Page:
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All the information I try to find on dearu grammar rules, I only manage to find forum answers that it's a formal, written replacement of desu/da.

However sentences like "私の責任{せきにん}であることは承知{しょうち}します。" where it's used in the middle of sentences clearly don't allow for a desu/da to be inserted haphazardly. I could see that people would want to use dearu beyond formality so as to use the sentence structure to fit in more details into one sentence instead of ending it with "私の責任です。承知します。"?

What are the grammar rules for dearu besides the obvious replacement for desu/da that clearly does not encompass nearly everything function of dearu

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  • Even though you're writing dearu, keep in mind that de aru is actually two words.
    – user1478
    Feb 8 '20 at 16:46
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…on dearu grammar rules, I only manage to find forum answers that it's a formal, written replacement of desu/da.

Indeed, as you mentioned, である can replace だ/です for formality; notably in literature. This much is true.

…where it's used, in the middle of [a sentence], clearly [doesn't] allow for …desu/da to be inserted haphazardly.

Correct, that's an important observation. In the famous book A Dictionary of Intermediate Japanese Grammar, they explain that である can also be used as a "prenominal form" in the middle of sentences, whilst だ and です cannot.

This raises the question: "What is a prenominal form?"

It means である must precede a noun and somehow connect a description to it. It's like the formal version of the 「の」 particle, which incidentally is interchangeable with である in many such cases.

In your example, である has effectively replaced the 「の」 particle to make the sentence more formal.

I've included a reference with the page number for your further reading. I know you asked this question a year ago, but the answer I found is quite different to the answers that already exist here, so I hope this helps!


Reference: Makino, Seiichi; Tsutsui, Michio (1995). A Dictionary of Intermediate Japanese Grammar (50 ed.). Tokyo, Japan: The Japan Times. p. 33. ISBN 978-47-89007-75-7.

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  • One minor quibble -- while である is the required form of だ when modifying another noun or noun phrase, である doesn't have to precede a noun: this can be used predicatively, to close a sentence, albeit resulting in a formal and somewhat stilted sound: 犬【いぬ】​**である** ("it is a dog"). Apr 30 at 18:16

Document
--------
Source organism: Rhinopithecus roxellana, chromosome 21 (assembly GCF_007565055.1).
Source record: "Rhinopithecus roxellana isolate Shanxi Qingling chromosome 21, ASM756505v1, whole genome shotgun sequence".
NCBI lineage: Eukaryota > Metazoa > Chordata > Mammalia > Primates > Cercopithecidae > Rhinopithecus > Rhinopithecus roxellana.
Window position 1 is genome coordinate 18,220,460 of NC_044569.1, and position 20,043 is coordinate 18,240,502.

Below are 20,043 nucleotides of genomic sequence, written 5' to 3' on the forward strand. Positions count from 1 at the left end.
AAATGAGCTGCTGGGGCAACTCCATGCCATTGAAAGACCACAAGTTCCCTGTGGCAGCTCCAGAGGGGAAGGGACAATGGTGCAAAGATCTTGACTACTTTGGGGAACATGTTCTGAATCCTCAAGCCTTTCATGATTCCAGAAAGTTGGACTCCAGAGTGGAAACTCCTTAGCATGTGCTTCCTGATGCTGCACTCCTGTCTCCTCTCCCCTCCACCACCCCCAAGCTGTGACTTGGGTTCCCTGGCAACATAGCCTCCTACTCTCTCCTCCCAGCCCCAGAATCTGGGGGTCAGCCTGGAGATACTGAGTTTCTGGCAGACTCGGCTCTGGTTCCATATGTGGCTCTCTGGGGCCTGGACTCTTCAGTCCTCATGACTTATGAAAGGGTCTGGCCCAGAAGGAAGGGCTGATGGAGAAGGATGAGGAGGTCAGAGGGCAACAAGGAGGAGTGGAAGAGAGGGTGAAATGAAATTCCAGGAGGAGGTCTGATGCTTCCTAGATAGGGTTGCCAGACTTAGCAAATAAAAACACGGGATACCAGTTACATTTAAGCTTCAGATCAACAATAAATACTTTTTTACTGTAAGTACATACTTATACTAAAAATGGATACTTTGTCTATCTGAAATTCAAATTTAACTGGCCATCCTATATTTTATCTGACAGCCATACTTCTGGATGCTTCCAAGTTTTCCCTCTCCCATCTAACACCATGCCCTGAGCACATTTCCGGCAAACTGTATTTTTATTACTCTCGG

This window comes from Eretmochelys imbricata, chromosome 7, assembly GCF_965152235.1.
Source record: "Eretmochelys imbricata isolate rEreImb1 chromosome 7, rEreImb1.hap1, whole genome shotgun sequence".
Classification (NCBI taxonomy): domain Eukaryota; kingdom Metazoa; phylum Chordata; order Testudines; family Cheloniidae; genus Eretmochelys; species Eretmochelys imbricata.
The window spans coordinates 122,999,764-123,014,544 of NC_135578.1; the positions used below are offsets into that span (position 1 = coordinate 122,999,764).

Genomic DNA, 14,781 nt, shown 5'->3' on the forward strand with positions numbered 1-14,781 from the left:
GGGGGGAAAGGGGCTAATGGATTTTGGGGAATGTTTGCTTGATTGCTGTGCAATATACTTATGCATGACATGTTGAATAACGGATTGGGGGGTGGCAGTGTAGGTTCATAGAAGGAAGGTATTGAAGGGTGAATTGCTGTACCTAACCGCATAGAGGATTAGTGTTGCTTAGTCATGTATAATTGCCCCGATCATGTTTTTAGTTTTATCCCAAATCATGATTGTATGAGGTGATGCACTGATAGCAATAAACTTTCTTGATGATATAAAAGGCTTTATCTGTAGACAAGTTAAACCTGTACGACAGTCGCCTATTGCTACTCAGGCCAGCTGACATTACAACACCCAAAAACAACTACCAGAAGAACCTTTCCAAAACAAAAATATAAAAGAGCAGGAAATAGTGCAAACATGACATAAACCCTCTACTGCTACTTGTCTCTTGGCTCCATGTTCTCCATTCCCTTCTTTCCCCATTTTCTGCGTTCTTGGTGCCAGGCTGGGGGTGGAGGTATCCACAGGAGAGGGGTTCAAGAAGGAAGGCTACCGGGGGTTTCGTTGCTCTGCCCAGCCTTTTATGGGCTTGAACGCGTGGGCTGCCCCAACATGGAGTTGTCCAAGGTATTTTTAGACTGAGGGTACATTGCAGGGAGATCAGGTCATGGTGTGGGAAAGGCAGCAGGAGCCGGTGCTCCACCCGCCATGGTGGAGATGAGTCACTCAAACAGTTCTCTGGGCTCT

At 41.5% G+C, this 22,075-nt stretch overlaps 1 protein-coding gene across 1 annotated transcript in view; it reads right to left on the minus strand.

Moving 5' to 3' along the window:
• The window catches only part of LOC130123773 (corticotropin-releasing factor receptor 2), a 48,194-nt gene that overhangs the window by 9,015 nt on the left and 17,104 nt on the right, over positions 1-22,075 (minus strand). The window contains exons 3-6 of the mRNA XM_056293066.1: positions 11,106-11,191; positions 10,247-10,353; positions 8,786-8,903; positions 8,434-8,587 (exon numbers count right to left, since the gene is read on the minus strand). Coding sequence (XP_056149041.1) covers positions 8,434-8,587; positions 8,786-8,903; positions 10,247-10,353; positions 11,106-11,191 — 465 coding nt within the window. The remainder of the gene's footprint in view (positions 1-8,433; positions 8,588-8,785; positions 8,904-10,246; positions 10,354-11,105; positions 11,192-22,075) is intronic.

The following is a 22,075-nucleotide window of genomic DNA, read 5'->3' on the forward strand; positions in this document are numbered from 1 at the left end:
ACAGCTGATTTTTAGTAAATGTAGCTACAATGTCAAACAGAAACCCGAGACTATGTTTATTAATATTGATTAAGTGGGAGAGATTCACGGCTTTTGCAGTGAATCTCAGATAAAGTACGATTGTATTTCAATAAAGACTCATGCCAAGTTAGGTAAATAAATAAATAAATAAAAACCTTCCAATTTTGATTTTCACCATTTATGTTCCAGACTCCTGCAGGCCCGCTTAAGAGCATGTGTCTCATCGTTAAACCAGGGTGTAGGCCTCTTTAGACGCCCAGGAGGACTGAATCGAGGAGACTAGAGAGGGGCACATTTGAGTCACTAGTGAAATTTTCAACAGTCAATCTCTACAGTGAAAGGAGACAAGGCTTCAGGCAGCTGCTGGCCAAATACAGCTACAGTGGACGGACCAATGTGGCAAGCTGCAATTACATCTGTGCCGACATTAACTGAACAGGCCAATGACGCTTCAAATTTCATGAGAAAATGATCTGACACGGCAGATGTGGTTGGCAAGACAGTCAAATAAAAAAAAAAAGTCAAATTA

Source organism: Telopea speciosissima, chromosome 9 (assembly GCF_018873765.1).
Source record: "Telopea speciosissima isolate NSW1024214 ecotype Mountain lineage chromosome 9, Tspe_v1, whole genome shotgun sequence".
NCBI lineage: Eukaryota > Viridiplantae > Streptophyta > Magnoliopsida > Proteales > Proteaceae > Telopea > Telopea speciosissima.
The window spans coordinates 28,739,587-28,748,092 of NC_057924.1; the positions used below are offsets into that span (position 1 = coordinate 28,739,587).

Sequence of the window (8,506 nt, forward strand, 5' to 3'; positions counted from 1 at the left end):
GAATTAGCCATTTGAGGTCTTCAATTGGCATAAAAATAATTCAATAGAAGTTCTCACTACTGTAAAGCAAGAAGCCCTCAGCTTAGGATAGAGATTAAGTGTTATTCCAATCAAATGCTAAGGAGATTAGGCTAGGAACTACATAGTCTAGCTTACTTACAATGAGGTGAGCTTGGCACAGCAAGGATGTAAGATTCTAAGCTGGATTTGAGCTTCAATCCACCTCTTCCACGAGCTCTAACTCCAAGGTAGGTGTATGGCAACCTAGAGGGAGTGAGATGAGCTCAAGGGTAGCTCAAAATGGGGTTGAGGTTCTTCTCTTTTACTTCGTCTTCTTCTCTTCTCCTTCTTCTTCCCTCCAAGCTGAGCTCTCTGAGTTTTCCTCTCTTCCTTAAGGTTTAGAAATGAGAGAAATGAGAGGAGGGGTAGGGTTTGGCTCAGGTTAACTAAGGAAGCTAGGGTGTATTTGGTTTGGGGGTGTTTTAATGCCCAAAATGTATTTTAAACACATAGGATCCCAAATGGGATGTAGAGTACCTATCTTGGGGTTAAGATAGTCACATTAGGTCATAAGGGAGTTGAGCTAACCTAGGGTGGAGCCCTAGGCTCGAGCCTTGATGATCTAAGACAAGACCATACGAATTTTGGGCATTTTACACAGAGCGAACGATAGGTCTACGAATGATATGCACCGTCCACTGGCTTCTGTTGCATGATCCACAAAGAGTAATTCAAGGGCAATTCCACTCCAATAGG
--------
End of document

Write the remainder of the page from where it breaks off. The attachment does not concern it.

• Respectfully, I think that was heavily implied to be already understood in both the person's original question, and in the first sentence of my answer. I believe the main purpose of the original question was to inquire on an explanation for 「である」 in the middle of a sentence, since there seems to be a lack of resources on this nuance. May 1 at 9:16
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Your understanding of dearu is correct. I think the point that makes it confusing for you here is koto. The word represents something like the fact that or the matter that in English, and you can have a complete single sentence before it.

There are some varieties in the use of koto, so how about digging into it and learn this useful word? I think this column is explaining it well.

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This question seems rather open-ended to me.

Subordinate clauses you mentioned. Another common use of de aru is in negating adjectives:

元気でない

However sentences like "watashi no sekinin de aru koto ha shouchishiteimasu" where it's used in the middle of words clearly don't allow for a desu/da to be inserted haphazardly.

I'm not so sure about that, you can easily modify that to "Watashi no sekinin da to iu koto wa shouchi shite imasu".

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I think it must be pointed out, that lack of spaces in the Japanese language is causing some confusion here.

The use of である that you quote here

私の責任であることは承知します。

is not one suffix word である as in 吾輩は猫である。

わたし の せきにん で ある こと は しょうち します

Break it down and you see what's happening here. The "で" here is the same as the "で" in:

今日 で 春休み は おわり です。

So, don't smush the で and ある together and try to make sense of it as である.

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  • I don't think this is really correct. This usage is not the particle で with the verb ある, as that would make no sense ("the case that (something) exists with/using my responsibility"?). This actually is the verb である (a form of だ/です). As others explained, である is being used in place of だ here because だ cannot be used prenominally. This is essentially saying "the case that (こと) it is my responsibility (私の責任である). It's a bit of a stylistic thing in this case, but the same construction can be more clear/significant in other cases like 先生である人 ("a/the person who is a teacher"), etc.
    – Foogod
    May 5 at 1:04

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